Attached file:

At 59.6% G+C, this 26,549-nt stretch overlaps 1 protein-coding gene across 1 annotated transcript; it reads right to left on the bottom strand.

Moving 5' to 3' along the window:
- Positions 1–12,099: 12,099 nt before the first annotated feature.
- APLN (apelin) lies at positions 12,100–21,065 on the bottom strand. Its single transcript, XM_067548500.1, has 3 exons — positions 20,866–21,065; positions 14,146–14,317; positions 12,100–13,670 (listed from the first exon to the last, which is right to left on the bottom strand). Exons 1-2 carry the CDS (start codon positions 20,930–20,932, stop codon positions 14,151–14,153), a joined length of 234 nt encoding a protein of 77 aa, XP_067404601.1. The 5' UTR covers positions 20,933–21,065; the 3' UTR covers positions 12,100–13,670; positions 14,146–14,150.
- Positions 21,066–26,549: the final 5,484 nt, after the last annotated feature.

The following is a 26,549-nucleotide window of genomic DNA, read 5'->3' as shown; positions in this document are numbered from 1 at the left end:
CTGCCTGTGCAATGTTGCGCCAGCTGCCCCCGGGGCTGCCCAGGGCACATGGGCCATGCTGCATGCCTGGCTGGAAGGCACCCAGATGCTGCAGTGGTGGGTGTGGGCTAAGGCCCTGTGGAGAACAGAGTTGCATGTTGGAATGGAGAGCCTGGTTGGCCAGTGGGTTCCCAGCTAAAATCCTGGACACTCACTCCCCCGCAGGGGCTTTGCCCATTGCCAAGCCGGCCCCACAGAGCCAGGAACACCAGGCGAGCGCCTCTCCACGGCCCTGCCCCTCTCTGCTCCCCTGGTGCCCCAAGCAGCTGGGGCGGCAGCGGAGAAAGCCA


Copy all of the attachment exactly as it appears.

At 59.6% G+C, this 26,549-nt stretch overlaps 1 protein-coding gene across 1 annotated transcript; it reads right to left on the bottom strand.

Moving 5' to 3' along the window:
- Positions 1–12,099: 12,099 nt before the first annotated feature.
- APLN (apelin) lies at positions 12,100–21,065 on the bottom strand. Its single transcript, XM_067548500.1, has 3 exons — positions 20,866–21,065; positions 14,146–14,317; positions 12,100–13,670 (listed from the first exon to the last, which is right to left on the bottom strand). Exons 1-2 carry the CDS (start codon positions 20,930–20,932, stop codon positions 14,151–14,153), a joined length of 234 nt encoding a protein of 77 aa, XP_067404601.1. The 5' UTR covers positions 20,933–21,065; the 3' UTR covers positions 12,100–13,670; positions 14,146–14,150.
- Positions 21,066–26,549: the final 5,484 nt, after the last annotated feature.

The following is a 26,549-nucleotide window of genomic DNA, read 5'->3' as shown; positions in this document are numbered from 1 at the left end:
CTGCCTGTGCAATGTTGCGCCAGCTGCCCCCGGGGCTGCCCAGGGCACATGGGCCATGCTGCATGCCTGGCTGGAAGGCACCCAGATGCTGCAGTGGTGGGTGTGGGCTAAGGCCCTGTGGAGAACAGAGTTGCATGTTGGAATGGAGAGCCTGGTTGGCCAGTGGGTTCCCAGCTAAAATCCTGGACACTCACTCCCCCGCAGGGGCTTTGCCCATTGCCAAGCCGGCCCCACAGAGCCAGGAACACCAGGCGAGCGCCTCTCCACGGCCCTGCCCCTCTCTGCTCCCCTGGTGCCCCAAGCAGCTGGGGCGGCAGCGGAGAAAGCCA